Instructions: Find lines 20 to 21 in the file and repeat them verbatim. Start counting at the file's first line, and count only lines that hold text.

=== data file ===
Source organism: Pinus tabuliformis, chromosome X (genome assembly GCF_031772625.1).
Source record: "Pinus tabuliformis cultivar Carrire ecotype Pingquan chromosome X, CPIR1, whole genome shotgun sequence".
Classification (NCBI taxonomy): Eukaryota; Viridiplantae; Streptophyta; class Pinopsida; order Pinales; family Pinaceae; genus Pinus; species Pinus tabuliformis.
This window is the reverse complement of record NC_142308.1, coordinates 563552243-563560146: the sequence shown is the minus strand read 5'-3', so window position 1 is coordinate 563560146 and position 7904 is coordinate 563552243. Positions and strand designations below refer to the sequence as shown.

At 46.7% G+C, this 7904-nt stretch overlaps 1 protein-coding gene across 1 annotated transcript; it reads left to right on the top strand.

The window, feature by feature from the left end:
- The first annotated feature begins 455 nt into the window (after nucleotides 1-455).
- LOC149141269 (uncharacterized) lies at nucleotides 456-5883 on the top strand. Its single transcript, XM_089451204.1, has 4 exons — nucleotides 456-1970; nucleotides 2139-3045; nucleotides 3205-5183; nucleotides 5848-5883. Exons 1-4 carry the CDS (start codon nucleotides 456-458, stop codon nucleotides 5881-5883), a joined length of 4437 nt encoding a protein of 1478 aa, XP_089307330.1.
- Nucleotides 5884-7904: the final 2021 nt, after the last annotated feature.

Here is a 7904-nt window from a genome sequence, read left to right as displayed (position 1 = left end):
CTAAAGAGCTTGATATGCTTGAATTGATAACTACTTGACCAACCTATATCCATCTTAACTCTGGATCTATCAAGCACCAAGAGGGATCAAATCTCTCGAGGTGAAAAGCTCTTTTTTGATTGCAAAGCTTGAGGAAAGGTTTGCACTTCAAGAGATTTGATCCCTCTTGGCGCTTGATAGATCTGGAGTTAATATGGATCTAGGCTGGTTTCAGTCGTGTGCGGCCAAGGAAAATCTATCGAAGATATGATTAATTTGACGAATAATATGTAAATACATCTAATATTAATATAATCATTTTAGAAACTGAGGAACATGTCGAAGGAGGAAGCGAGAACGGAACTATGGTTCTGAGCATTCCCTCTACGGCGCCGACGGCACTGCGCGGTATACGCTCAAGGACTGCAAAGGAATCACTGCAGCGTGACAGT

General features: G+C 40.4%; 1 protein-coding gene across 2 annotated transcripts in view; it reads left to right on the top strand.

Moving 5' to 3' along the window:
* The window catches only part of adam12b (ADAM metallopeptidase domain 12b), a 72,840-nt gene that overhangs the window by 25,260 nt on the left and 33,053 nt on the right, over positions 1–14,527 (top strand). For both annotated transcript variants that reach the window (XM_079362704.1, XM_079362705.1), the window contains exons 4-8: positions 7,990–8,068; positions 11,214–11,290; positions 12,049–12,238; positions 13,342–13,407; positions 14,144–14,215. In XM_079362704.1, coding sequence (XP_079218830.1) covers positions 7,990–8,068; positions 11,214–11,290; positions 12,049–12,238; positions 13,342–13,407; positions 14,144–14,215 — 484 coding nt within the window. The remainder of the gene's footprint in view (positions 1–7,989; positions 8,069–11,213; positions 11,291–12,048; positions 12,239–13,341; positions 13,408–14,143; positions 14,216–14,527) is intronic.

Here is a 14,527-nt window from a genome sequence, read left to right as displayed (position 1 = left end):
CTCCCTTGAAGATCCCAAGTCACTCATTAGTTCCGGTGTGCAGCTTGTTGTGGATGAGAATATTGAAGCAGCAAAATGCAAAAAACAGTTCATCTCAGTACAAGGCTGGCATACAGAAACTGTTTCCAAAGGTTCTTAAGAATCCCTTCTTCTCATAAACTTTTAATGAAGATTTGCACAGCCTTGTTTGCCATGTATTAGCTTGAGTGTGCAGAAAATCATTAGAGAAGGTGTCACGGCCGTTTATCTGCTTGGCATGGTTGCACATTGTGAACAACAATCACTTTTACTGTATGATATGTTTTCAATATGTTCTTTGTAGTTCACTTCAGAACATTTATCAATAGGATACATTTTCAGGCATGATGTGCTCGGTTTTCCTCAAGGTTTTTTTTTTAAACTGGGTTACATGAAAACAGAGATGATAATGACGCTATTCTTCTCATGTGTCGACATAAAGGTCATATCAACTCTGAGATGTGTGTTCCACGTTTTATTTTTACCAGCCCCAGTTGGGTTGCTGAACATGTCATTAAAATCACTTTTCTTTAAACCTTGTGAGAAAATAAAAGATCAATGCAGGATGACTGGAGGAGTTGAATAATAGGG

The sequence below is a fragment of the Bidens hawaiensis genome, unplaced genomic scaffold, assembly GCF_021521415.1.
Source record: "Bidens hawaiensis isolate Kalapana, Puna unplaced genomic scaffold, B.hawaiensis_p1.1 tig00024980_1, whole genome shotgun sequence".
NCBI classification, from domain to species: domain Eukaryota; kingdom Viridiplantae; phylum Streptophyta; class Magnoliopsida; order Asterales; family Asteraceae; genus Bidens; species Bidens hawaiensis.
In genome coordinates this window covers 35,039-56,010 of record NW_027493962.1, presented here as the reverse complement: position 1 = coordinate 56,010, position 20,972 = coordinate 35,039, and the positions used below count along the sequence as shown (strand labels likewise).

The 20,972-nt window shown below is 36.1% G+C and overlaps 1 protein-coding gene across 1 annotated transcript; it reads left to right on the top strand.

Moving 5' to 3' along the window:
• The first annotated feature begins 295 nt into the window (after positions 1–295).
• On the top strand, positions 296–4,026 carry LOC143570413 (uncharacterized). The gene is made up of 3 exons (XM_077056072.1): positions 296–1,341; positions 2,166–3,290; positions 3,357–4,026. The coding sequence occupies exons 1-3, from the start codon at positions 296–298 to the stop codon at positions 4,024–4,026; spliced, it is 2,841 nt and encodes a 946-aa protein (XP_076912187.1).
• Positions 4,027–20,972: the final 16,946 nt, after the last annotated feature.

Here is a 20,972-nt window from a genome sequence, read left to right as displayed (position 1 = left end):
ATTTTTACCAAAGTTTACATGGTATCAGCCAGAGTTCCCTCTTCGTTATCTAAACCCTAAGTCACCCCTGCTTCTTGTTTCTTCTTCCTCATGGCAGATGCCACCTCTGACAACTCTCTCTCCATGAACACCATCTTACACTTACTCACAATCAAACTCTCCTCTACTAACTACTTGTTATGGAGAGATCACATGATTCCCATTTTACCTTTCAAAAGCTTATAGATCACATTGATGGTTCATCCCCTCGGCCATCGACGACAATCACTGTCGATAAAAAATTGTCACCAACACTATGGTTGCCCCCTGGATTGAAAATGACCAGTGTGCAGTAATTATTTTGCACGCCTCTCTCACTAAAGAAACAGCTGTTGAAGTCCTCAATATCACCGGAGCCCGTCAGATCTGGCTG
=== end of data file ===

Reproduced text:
In genome coordinates this window covers 35,039-56,010 of record NW_027493962.1, presented here as the reverse complement: position 1 = coordinate 56,010, position 20,972 = coordinate 35,039, and the positions used below count along the sequence as shown (strand labels likewise).

The 20,972-nt window shown below is 36.1% G+C and overlaps 1 protein-coding gene across 1 annotated transcript; it reads left to right on the top strand.